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Zoster and Patients on Biologics: To Vaccinate or Not?

VERVE study aims for answers

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By Leonard Calabrese, DO, and Elizabeth Kirchner, CNP

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When it comes to herpes zoster, patients taking immune-modulating biologic therapies are in a double bind. Although they are at heightened risk for zoster due to underlying problems with their integrated immune response, they are not currently candidates for the FDA-approved vaccine against herpes zoster, Zostavax®, because it is a live attenuated vaccine.

To further complicate matters, most epidemiologic studies suggest that glucocorticoids and biologic agents greatly increase the risk for zoster, although some differing results have been reported.

These considerations have sparked debate about whether and when to consider zoster vaccination in patients receiving or about to begin anti-tumor necrosis factor (TNF) therapies or other immune-modulating biologic agents.

Why try to prevent zoster?

The incidence of zoster in individuals increases with age, starting at about age 50. Zoster represents a reactivation of latent varicella zoster virus (VZV), which most older adults experienced as chicken pox and most younger adults got through a varicella vaccine.

Zoster is a painful condition with significant associated morbidity and costs. Moreover, it can lead to a host of complications, including postherpetic neuralgia, and recent data suggest that zoster is a significant risk factor for stroke. All these factors underscore the need for strategies to prevent zoster in the immunosuppressed population.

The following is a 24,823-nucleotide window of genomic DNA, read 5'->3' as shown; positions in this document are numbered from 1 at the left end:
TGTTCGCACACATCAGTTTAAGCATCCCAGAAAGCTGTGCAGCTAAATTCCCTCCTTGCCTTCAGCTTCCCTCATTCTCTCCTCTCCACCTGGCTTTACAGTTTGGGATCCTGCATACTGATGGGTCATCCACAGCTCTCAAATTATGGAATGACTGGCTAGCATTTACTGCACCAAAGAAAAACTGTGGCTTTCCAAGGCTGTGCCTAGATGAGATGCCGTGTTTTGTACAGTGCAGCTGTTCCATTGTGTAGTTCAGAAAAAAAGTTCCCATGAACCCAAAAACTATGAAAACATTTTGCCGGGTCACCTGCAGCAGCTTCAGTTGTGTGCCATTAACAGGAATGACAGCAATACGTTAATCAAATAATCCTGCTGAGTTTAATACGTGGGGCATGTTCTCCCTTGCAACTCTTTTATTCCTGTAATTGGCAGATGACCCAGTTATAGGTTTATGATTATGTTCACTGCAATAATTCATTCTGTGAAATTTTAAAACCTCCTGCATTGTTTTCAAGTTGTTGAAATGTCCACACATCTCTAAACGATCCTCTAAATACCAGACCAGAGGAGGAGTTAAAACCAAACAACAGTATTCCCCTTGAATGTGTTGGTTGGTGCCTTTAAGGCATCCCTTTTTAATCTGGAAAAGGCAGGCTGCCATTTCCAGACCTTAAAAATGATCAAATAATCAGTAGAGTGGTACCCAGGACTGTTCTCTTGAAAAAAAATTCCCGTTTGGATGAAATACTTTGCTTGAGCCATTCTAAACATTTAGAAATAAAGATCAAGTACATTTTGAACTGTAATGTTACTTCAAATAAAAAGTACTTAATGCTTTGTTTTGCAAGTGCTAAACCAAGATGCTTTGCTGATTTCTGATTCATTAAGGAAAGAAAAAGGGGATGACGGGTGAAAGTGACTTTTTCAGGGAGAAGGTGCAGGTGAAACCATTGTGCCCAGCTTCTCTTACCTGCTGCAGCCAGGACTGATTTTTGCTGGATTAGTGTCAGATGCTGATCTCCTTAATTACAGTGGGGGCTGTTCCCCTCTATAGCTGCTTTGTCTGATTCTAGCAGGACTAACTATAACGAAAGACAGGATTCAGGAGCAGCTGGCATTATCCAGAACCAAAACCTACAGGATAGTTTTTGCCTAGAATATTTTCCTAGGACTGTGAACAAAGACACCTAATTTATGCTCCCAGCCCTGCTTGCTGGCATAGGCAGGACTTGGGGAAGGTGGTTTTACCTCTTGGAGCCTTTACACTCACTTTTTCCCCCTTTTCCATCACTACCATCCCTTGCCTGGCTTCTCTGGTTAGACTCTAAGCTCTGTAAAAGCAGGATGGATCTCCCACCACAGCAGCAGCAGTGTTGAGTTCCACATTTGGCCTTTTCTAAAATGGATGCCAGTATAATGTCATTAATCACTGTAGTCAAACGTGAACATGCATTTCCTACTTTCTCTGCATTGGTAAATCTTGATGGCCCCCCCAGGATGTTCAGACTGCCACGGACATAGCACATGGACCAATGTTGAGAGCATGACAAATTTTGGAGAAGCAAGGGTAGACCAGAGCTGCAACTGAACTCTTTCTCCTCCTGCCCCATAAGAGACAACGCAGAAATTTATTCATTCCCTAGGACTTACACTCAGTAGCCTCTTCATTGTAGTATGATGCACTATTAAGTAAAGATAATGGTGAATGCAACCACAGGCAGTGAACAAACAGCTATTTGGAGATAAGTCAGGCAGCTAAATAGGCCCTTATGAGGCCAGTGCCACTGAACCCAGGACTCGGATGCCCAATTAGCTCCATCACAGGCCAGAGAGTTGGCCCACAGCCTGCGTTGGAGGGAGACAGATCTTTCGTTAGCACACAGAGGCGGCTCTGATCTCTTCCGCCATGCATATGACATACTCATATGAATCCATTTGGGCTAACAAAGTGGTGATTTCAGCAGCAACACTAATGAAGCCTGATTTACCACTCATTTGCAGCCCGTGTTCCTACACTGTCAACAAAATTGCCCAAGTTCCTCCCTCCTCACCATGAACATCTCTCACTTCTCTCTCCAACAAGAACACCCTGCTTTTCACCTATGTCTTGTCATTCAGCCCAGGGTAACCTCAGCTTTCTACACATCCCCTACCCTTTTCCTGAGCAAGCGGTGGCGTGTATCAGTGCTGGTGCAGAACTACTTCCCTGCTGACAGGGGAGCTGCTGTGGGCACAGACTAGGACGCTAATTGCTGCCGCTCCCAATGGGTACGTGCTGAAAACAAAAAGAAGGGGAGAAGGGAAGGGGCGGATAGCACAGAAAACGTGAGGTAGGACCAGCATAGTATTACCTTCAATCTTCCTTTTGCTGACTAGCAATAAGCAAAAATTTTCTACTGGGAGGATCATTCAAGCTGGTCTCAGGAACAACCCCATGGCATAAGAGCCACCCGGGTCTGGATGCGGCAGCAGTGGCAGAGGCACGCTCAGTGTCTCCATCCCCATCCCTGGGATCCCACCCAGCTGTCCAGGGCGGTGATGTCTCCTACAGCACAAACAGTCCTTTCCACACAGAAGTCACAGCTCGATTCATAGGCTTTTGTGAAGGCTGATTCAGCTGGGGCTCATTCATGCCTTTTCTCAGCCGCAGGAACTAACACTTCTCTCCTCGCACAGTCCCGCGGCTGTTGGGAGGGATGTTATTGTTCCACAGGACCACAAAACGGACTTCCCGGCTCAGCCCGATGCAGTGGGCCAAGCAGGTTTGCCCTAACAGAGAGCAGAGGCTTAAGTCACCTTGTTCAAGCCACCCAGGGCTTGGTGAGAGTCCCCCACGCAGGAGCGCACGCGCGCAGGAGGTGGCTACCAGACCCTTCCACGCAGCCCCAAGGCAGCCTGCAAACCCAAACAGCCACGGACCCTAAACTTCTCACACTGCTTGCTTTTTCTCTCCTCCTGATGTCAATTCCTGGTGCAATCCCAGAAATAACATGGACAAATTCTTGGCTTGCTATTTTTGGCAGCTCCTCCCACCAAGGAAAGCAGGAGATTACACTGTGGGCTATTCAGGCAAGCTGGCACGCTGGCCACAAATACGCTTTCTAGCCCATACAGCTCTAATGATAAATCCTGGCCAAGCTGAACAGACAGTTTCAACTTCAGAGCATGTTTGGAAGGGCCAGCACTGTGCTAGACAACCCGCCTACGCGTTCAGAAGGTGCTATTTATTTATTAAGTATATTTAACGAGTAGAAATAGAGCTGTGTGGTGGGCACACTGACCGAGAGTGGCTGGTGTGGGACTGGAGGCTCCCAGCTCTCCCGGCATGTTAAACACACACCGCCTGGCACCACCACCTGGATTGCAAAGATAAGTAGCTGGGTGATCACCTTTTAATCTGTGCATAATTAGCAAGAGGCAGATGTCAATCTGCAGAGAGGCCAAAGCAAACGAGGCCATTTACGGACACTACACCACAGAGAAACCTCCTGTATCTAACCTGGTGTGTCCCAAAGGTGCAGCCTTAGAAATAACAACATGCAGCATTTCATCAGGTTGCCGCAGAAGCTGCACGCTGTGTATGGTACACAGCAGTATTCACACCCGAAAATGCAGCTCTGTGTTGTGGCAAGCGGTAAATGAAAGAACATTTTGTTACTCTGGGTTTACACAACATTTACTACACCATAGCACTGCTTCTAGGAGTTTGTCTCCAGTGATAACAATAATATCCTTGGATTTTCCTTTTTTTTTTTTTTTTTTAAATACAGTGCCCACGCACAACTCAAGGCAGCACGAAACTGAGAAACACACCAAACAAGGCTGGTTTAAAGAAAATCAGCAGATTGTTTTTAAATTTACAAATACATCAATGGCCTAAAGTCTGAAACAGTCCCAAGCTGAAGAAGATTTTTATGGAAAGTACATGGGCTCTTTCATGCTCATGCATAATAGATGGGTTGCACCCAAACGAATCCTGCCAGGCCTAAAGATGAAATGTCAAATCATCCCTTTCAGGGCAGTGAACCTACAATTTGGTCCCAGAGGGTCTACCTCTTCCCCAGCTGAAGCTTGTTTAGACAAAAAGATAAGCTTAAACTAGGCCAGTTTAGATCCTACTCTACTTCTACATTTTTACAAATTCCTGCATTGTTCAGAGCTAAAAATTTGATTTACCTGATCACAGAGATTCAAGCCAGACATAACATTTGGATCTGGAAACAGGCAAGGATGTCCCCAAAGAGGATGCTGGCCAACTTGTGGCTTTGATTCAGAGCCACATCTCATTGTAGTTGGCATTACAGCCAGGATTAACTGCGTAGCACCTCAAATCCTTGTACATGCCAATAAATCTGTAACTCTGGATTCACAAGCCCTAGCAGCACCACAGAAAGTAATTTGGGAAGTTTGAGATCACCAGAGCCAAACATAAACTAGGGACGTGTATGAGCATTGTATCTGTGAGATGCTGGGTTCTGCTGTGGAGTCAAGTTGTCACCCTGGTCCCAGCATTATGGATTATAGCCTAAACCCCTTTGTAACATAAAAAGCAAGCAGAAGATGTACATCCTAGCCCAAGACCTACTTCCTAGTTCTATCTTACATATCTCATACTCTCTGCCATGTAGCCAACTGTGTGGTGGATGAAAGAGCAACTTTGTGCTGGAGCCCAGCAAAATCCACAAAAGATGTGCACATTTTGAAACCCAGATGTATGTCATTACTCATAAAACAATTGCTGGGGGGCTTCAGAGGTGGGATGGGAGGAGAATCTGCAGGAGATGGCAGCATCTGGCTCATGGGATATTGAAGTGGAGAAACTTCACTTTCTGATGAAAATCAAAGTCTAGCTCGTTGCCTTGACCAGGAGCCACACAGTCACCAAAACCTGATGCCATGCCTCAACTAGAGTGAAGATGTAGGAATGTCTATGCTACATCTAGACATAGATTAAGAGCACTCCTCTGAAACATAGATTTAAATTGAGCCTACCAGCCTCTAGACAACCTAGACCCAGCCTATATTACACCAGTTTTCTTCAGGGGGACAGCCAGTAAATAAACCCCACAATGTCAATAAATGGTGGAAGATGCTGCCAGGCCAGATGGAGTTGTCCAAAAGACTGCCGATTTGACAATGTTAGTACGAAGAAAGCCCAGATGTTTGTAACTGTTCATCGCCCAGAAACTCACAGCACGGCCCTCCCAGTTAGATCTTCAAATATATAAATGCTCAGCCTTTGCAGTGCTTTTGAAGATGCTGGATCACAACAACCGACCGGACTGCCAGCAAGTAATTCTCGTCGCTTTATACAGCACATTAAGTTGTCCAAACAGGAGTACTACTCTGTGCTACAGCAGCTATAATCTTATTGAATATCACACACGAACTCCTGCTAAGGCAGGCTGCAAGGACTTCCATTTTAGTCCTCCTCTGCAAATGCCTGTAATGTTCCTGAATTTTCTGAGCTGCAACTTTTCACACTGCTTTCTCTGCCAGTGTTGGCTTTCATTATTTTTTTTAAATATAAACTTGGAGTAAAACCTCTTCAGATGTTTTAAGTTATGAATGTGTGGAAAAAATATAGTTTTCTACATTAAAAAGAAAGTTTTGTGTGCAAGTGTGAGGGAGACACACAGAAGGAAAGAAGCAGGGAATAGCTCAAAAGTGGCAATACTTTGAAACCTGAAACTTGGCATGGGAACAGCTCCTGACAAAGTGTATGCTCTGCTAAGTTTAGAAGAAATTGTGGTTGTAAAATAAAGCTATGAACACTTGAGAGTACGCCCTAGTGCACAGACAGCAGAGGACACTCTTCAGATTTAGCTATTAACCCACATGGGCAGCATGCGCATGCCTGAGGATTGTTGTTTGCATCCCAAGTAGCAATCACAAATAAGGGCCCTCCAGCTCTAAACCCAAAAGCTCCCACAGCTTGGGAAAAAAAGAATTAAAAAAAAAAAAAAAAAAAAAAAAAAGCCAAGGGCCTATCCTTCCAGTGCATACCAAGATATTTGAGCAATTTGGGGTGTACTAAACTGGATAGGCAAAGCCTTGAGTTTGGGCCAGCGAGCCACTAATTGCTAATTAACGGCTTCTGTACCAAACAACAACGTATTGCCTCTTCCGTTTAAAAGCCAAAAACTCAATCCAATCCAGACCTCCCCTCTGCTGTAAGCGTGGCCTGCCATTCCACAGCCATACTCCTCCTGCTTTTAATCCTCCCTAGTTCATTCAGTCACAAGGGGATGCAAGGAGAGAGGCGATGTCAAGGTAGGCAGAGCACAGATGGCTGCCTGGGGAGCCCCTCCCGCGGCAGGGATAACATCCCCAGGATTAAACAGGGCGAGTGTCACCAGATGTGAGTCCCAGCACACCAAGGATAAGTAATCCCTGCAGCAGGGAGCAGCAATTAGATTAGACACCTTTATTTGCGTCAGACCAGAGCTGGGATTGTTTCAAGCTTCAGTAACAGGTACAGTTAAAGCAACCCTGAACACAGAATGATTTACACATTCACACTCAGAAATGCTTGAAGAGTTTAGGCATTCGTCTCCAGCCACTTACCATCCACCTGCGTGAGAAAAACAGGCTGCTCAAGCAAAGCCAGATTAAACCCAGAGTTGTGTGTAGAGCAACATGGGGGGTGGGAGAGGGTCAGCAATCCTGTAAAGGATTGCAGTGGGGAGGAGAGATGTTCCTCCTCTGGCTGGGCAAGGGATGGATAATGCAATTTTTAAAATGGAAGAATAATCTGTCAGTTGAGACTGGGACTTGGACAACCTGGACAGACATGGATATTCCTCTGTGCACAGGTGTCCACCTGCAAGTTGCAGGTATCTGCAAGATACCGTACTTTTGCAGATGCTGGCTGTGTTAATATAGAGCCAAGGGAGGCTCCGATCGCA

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Vaccinating immunosuppressed patients: Knowns and unknowns

The live zoster vaccine is highly effective in reducing the incidence of shingles and even better at preventing complications. In fact, the CDC’s Advisory Committee on Immunization Practices (ACIP) encourages its use for patients age 60 or older with rheumatic and immunologic diseases even if they are on glucocorticoids in doses up to 20 mg/day and standard doses of nonbiologic immunosuppressants.

In contrast, the ACIP advises that the live zoster vaccine is contraindicated in patients on immune-modulating biologics, due to concerns that these patients could develop a disseminated varicella-like infection from the vaccine’s live virus strain. Yet recent studies, including a retrospective analysis of Medicare claims and an abstract presented at the American College of Rheumatology’s 2014 annual meeting, suggest that the zoster vaccine may be safe for patients receiving biologics.

Enter the VERVE study

To address this question, a large multicenter trial called Safety and Effectiveness of the Live Zoster Vaccine in Anti-TNF Users (VERVE) was recently launched under the direction of Jeffrey R. Curtis, MD, of the University of Alabama at Birmingham. Cleveland Clinic is a participating center, and one of this article’s authors (Dr. Calabrese) has been closely involved in VERVE trial planning.

This randomized, double-blind, placebo-controlled investigation will evaluate the zoster vaccine in 1,000 patients over age 50 who are taking any anti-TNF biologic therapy. The primary outcome measure is immunogenicity (VZV-specific T-cell response) at six weeks after vaccination vs. baseline. Secondary outcomes include safety measures (serious adverse events, injection-site reactions and rheumatoid arthritis flares) for six weeks after vaccination and clinical effectiveness for zoster prevention over two years.

To be clear, there are currently no formal recommendations that patients on biologics should be vaccinated against zoster. But the questions the VERVE trial is pursuing are of paramount clinical importance, and we are proud to be a participating site.

Dr. Calabrese is Director of the R.J. Fasenmyer Center for Clinical Immunology in Cleveland Clinic’s Department of Rheumatic and Immunologic Diseases.

Ms. Kirchner is a certified nurse practitioner in the Department of Rheumatic and Immunologic Diseases.

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